It is a way to solidify my relationship with the land and the ground. In this way, I want to break away from an aestheticized landscape. I step away from the typical photographic form, away from industry, resources, the romantic who wants to bring the spectacular landscape to the city. But also from the fact that a photo has to be square. Each of those things are decisions, there is always some form of control.  The right time, the right white balance,... I'm looking for a roughness. The negatives are literally in the hole, allowing everything to transform. A beetle runs across the paper, it can get wet; there are an enormous number of factors that can influence it, beyond my control.  Even actors that have no voice. That gives space to the question of how I give a voice to the ground, through the landscape, and through a medium. This is not obvious and I am not necessarily trying to offer an answer to it. But by working this way, I do force myself to be constantly working on it.

A camera made by Tim Theo in the hollow of a tree © Leontien Allemeersch

The way I work often starts from theory. Thereby I am less attracted to the theory that describes photography as a stillness or paralysis. The "memento mori," as it is called. I want to do just the opposite. I want to show the living, the circular. For this I find inspiration in Susan Sontag, Donna R. Haraway, Tom Lemaire, Robin Wall Kimmerer,... Flusser's Towards a philosophy of photography is also of great interest to me. In it he describes photography as a black box where an enormous number of factors influence it. For instance, he puts his finger on the entanglement between the pharmaceutical industry and the photographic industry.

I myself like to write after I have worked. It makes me think about what it means to be in a landscape in a much gentler way. It may sound a bit floaty, but on work days I am literally touching plants all day. I feel the sap flows in a tree. Normally I am somewhat skeptical about that, but in that moment, while picking, there is something in that touch that transcends all theory. And then you also write differently, more directly. You don't get stuck in concepts as much.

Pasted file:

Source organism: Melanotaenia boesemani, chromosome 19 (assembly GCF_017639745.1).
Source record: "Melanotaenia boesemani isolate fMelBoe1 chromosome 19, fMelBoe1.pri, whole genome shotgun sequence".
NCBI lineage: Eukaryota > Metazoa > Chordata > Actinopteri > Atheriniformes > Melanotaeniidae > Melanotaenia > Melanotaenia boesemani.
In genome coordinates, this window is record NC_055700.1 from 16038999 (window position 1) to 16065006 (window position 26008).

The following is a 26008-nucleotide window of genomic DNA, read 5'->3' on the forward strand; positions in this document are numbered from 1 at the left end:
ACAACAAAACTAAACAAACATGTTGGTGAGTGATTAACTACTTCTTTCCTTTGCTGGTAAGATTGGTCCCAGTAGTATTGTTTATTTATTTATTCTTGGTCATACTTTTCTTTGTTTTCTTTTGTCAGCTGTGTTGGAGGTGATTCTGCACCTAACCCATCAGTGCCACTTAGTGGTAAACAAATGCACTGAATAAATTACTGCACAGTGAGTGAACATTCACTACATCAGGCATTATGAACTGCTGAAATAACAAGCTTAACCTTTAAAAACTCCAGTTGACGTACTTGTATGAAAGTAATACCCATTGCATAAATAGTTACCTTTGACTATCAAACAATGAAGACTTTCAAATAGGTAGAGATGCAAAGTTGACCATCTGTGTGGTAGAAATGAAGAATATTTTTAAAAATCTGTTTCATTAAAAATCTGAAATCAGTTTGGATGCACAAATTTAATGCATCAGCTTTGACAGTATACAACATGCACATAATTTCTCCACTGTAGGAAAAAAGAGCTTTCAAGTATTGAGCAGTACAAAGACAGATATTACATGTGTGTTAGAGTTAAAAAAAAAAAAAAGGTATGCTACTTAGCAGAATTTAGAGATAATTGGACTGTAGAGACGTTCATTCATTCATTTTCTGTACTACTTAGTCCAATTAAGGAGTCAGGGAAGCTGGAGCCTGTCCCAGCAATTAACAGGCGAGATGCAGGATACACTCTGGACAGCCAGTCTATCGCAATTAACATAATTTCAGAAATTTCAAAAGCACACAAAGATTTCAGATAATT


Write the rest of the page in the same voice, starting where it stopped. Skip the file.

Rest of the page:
Photography is often a being on the road, a searching for places. That means a lot of solitary walks and slow actions. That invites you to slow down as a person, too. Sometimes I spend three hours measuring a hole and setting up my camera. Passersby who ask me what I am doing there I give some explanation. Usually I get the question back what the point of all that is. I can't really answer that. Maybe it's because they come to ask me that question? Or because it is good to do something totally useless once in a while?

What exactly the rural means in my practice is a difficult question. For a while I lived along the street in a van. I assumed I would travel around and go into the mountains, but actually I barely went into 'nature'. I found mostly intermediate zones and immersed myself in those micro-environments. A roadside, a piece of forest between fields where animals and plants retreat,... Roads used to connect villages, now roads go around villages. They go straight through the landscape. It is a patchwork where city, nature and the rural are constantly connected. Flemish landscape tourism is a telling example of this. For example, the Kruibeek polder, just outside Antwerp, has a dam where they simulate the tides of the Scheldt, as such creating a polder area. I think it's important to be aware of that tension.